To support increasingly distributed scientific and big-data applications, powerful data transfer infrastructures are being built with dedicated networks and software frameworks customized to distributed file systems and data transfer nodes. The data transfer performance of such infrastructures critically depends on the combined choices of file, disk, and host systems as well as network protocols and file transfer software, all of which may vary across sites. The randomness of throughput measurements makes it challenging to assess the impact of these choices on the performance of infrastructure or its parts. We propose regression-based throughput profiles by aggregating measurements from sites of the infrastructure, with RTT as the independent variable. The peak values and convex-concave shape of a profile together determine the overall throughput performance of memory and file transfers, and its variations show the performance differences among the sites. We then present projection and difference operators, and coefficients of throughput profiles to characterize the performance of infrastructure and its parts, including sites and file transfer tools. In particular, the utilization-concavity coefficient provides a value in the range [0, 1] that reflects overall transfer effectiveness. We present results of measurements collected using (i) testbed experiments over dedicated 0–366 ms 10 Gbps connections with combinations of TCP versions, file systems, host systems and transfer tools, and (ii) Globus GridFTP transfers over production infrastructure with varying site configurations.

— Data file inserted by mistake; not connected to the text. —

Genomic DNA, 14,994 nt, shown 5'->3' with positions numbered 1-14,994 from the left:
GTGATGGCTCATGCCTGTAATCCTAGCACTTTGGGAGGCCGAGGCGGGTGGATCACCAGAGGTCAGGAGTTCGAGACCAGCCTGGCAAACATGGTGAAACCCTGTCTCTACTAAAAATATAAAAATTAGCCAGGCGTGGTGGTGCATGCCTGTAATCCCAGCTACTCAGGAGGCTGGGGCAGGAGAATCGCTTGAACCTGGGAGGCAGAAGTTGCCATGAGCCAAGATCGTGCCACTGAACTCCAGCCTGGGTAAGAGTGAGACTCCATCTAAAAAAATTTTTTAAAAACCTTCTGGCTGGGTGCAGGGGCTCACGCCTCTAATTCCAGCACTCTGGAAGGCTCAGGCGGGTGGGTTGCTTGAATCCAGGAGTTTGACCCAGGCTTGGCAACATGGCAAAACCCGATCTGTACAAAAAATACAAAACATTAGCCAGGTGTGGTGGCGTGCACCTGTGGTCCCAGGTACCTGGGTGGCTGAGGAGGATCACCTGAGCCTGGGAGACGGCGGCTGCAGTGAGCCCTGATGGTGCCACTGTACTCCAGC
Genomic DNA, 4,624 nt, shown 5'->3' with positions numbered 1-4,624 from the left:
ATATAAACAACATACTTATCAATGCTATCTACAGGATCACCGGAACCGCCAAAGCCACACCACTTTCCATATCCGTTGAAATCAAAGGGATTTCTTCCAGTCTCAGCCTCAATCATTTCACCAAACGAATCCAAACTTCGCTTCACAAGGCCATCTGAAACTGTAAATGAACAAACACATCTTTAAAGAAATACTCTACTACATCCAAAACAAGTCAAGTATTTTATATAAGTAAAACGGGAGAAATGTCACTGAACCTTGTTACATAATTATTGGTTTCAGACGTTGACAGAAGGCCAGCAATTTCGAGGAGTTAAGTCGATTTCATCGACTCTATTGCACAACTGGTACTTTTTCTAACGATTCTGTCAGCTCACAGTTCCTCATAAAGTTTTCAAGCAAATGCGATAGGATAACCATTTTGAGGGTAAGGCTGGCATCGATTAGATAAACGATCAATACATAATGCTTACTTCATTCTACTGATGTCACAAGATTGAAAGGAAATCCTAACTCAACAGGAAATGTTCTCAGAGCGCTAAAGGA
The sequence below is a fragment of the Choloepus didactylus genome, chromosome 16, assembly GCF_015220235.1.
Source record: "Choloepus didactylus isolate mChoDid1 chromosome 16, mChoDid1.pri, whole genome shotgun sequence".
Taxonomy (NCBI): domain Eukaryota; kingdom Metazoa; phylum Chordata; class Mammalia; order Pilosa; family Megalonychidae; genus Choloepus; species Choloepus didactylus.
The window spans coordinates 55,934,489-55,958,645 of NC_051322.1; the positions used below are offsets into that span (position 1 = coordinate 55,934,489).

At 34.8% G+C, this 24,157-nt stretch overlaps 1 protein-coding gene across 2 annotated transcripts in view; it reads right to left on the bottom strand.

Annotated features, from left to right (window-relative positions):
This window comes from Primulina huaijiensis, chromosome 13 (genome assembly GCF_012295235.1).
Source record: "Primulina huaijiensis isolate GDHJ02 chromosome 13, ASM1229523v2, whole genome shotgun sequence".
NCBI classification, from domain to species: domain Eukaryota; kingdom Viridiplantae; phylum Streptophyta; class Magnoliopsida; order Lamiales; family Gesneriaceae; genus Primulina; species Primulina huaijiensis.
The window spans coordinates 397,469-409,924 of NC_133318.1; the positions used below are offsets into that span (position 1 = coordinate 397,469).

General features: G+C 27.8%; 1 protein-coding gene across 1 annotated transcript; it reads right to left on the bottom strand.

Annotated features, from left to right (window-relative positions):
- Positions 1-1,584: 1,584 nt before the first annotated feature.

Nageswara S. V. Rao, Qiang Liu, Zhengchun Liu, Rajkumar Kettimuthu, Ian Foster

Exploring Intelligent Service Migration in Vehicular Networks

Abstract